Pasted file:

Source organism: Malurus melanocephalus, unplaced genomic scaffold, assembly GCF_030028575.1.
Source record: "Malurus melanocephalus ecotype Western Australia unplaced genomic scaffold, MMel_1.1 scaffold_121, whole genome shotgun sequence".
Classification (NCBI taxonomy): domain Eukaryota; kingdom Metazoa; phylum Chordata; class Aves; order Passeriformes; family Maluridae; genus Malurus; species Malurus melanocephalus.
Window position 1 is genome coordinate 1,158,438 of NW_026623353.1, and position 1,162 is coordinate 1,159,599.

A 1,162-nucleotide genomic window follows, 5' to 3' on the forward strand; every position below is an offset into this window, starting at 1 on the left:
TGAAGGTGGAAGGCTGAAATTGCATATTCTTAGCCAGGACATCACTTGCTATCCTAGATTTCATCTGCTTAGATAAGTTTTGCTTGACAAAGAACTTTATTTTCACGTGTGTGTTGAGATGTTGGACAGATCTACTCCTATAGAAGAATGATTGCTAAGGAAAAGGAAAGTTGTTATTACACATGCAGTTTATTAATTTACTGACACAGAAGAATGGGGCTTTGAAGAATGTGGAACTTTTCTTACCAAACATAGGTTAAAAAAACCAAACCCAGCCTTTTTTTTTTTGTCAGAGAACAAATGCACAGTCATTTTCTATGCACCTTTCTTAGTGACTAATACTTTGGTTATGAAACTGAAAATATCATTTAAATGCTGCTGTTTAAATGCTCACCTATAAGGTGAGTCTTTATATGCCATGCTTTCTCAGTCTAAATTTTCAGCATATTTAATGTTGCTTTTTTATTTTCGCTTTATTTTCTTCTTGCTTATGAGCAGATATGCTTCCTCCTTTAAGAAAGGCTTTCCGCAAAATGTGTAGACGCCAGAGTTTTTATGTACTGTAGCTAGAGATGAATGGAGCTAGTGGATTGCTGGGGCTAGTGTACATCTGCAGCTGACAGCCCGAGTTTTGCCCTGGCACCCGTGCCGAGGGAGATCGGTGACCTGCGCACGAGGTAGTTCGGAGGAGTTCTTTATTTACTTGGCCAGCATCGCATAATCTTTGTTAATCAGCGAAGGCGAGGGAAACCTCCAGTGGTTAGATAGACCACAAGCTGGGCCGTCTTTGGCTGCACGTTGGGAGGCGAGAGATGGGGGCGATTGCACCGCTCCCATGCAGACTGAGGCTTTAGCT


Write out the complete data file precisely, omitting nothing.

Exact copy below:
Source organism: Malurus melanocephalus, unplaced genomic scaffold, assembly GCF_030028575.1.
Source record: "Malurus melanocephalus ecotype Western Australia unplaced genomic scaffold, MMel_1.1 scaffold_121, whole genome shotgun sequence".
Classification (NCBI taxonomy): domain Eukaryota; kingdom Metazoa; phylum Chordata; class Aves; order Passeriformes; family Maluridae; genus Malurus; species Malurus melanocephalus.
Window position 1 is genome coordinate 1,158,438 of NW_026623353.1, and position 1,162 is coordinate 1,159,599.

A 1,162-nucleotide genomic window follows, 5' to 3' on the forward strand; every position below is an offset into this window, starting at 1 on the left:
TGAAGGTGGAAGGCTGAAATTGCATATTCTTAGCCAGGACATCACTTGCTATCCTAGATTTCATCTGCTTAGATAAGTTTTGCTTGACAAAGAACTTTATTTTCACGTGTGTGTTGAGATGTTGGACAGATCTACTCCTATAGAAGAATGATTGCTAAGGAAAAGGAAAGTTGTTATTACACATGCAGTTTATTAATTTACTGACACAGAAGAATGGGGCTTTGAAGAATGTGGAACTTTTCTTACCAAACATAGGTTAAAAAAACCAAACCCAGCCTTTTTTTTTTTGTCAGAGAACAAATGCACAGTCATTTTCTATGCACCTTTCTTAGTGACTAATACTTTGGTTATGAAACTGAAAATATCATTTAAATGCTGCTGTTTAAATGCTCACCTATAAGGTGAGTCTTTATATGCCATGCTTTCTCAGTCTAAATTTTCAGCATATTTAATGTTGCTTTTTTATTTTCGCTTTATTTTCTTCTTGCTTATGAGCAGATATGCTTCCTCCTTTAAGAAAGGCTTTCCGCAAAATGTGTAGACGCCAGAGTTTTTATGTACTGTAGCTAGAGATGAATGGAGCTAGTGGATTGCTGGGGCTAGTGTACATCTGCAGCTGACAGCCCGAGTTTTGCCCTGGCACCCGTGCCGAGGGAGATCGGTGACCTGCGCACGAGGTAGTTCGGAGGAGTTCTTTATTTACTTGGCCAGCATCGCATAATCTTTGTTAATCAGCGAAGGCGAGGGAAACCTCCAGTGGTTAGATAGACCACAAGCTGGGCCGTCTTTGGCTGCACGTTGGGAGGCGAGAGATGGGGGCGATTGCACCGCTCCCATGCAGACTGAGGCTTTAGCT